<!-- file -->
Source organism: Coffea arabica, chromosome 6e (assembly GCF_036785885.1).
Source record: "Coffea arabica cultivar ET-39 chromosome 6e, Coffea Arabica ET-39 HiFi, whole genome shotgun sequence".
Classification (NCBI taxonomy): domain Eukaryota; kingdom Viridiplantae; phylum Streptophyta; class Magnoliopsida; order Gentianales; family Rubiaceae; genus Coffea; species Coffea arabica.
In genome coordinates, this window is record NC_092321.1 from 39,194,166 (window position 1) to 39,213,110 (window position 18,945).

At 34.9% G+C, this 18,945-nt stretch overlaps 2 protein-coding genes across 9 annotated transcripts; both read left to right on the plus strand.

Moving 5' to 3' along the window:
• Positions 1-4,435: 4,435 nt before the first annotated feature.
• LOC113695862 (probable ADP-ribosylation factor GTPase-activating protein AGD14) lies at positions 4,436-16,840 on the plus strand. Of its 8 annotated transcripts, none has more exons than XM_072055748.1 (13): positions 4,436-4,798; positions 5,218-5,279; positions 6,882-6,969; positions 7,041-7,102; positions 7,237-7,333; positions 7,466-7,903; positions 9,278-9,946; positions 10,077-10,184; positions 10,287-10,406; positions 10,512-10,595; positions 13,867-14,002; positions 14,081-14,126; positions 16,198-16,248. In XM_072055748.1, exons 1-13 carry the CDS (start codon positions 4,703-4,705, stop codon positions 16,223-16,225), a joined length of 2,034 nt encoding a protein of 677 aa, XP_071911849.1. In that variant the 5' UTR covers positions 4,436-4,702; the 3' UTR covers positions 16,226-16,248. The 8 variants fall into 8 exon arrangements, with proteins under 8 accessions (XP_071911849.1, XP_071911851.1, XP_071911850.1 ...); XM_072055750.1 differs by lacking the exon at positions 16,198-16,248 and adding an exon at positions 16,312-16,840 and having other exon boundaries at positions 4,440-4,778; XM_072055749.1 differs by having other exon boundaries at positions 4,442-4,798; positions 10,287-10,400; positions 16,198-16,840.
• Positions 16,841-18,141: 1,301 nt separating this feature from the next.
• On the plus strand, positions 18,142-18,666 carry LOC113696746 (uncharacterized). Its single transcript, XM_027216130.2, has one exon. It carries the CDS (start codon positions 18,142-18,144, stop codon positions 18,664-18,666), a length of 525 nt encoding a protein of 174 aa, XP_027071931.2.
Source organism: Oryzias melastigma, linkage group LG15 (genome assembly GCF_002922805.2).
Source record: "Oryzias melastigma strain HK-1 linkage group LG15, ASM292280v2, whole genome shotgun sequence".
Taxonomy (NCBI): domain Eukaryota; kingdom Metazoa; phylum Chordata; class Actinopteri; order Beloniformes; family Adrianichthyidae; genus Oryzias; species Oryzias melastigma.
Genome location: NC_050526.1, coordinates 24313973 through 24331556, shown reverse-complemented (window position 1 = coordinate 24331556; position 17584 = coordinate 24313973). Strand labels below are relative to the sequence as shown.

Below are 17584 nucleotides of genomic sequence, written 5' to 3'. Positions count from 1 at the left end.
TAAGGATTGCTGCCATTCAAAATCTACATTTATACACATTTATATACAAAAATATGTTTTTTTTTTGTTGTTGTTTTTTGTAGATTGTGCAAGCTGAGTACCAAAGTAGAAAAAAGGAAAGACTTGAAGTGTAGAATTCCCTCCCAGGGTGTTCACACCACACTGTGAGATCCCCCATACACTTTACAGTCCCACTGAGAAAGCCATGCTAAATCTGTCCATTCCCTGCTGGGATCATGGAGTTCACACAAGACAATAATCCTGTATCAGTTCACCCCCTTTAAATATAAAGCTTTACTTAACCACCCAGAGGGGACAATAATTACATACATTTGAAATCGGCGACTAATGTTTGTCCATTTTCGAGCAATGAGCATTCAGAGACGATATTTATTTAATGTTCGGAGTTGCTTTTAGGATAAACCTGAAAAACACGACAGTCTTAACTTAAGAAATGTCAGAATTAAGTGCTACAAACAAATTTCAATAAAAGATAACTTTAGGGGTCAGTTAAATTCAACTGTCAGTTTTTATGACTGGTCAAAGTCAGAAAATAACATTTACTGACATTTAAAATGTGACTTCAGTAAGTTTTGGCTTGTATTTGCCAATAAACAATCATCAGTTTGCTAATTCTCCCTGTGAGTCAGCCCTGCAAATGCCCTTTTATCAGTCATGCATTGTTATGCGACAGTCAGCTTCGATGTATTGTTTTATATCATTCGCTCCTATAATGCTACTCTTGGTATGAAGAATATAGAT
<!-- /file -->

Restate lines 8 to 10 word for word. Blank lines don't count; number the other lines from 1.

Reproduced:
• LOC113695862 (probable ADP-ribosylation factor GTPase-activating protein AGD14) lies at positions 4,436-16,840 on the plus strand. Of its 8 annotated transcripts, none has more exons than XM_072055748.1 (13): positions 4,436-4,798; positions 5,218-5,279; positions 6,882-6,969; positions 7,041-7,102; positions 7,237-7,333; positions 7,466-7,903; positions 9,278-9,946; positions 10,077-10,184; positions 10,287-10,406; positions 10,512-10,595; positions 13,867-14,002; positions 14,081-14,126; positions 16,198-16,248. In XM_072055748.1, exons 1-13 carry the CDS (start codon positions 4,703-4,705, stop codon positions 16,223-16,225), a joined length of 2,034 nt encoding a protein of 677 aa, XP_071911849.1. In that variant the 5' UTR covers positions 4,436-4,702; the 3' UTR covers positions 16,226-16,248. The 8 variants fall into 8 exon arrangements, with proteins under 8 accessions (XP_071911849.1, XP_071911851.1, XP_071911850.1 ...); XM_072055750.1 differs by lacking the exon at positions 16,198-16,248 and adding an exon at positions 16,312-16,840 and having other exon boundaries at positions 4,440-4,778; XM_072055749.1 differs by having other exon boundaries at positions 4,442-4,798; positions 10,287-10,400; positions 16,198-16,840.
• Positions 16,841-18,141: 1,301 nt separating this feature from the next.
• On the plus strand, positions 18,142-18,666 carry LOC113696746 (uncharacterized). Its single transcript, XM_027216130.2, has one exon. It carries the CDS (start codon positions 18,142-18,144, stop codon positions 18,664-18,666), a length of 525 nt encoding a protein of 174 aa, XP_027071931.2.